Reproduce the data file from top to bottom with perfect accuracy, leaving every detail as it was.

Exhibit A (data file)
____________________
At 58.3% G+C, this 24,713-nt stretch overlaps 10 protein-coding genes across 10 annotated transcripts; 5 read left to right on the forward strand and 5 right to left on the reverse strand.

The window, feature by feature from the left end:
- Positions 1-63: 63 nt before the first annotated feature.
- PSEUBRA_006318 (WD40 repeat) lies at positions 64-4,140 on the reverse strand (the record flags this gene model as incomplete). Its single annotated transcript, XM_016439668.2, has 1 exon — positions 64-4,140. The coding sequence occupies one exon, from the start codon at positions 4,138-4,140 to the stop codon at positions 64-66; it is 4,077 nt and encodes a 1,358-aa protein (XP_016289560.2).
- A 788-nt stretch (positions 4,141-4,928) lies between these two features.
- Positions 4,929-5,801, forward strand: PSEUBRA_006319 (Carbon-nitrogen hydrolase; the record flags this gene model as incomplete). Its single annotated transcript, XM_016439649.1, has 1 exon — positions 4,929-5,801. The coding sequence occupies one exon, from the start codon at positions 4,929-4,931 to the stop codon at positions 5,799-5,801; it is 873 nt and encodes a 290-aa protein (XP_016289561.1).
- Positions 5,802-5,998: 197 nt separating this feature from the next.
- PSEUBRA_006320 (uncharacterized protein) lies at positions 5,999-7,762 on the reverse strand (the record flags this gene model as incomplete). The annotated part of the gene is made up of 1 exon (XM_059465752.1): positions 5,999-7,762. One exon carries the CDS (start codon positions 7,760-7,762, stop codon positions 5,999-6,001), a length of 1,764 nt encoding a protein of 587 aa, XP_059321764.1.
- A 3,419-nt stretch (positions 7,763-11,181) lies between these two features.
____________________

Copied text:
At 58.3% G+C, this 24,713-nt stretch overlaps 10 protein-coding genes across 10 annotated transcripts; 5 read left to right on the forward strand and 5 right to left on the reverse strand.

The window, feature by feature from the left end:
- Positions 1-63: 63 nt before the first annotated feature.
- PSEUBRA_006318 (WD40 repeat) lies at positions 64-4,140 on the reverse strand (the record flags this gene model as incomplete). Its single annotated transcript, XM_016439668.2, has 1 exon — positions 64-4,140. The coding sequence occupies one exon, from the start codon at positions 4,138-4,140 to the stop codon at positions 64-66; it is 4,077 nt and encodes a 1,358-aa protein (XP_016289560.2).
- A 788-nt stretch (positions 4,141-4,928) lies between these two features.
- Positions 4,929-5,801, forward strand: PSEUBRA_006319 (Carbon-nitrogen hydrolase; the record flags this gene model as incomplete). Its single annotated transcript, XM_016439649.1, has 1 exon — positions 4,929-5,801. The coding sequence occupies one exon, from the start codon at positions 4,929-4,931 to the stop codon at positions 5,799-5,801; it is 873 nt and encodes a 290-aa protein (XP_016289561.1).
- Positions 5,802-5,998: 197 nt separating this feature from the next.
- PSEUBRA_006320 (uncharacterized protein) lies at positions 5,999-7,762 on the reverse strand (the record flags this gene model as incomplete). The annotated part of the gene is made up of 1 exon (XM_059465752.1): positions 5,999-7,762. One exon carries the CDS (start codon positions 7,760-7,762, stop codon positions 5,999-6,001), a length of 1,764 nt encoding a protein of 587 aa, XP_059321764.1.
- A 3,419-nt stretch (positions 7,763-11,181) lies between these two features.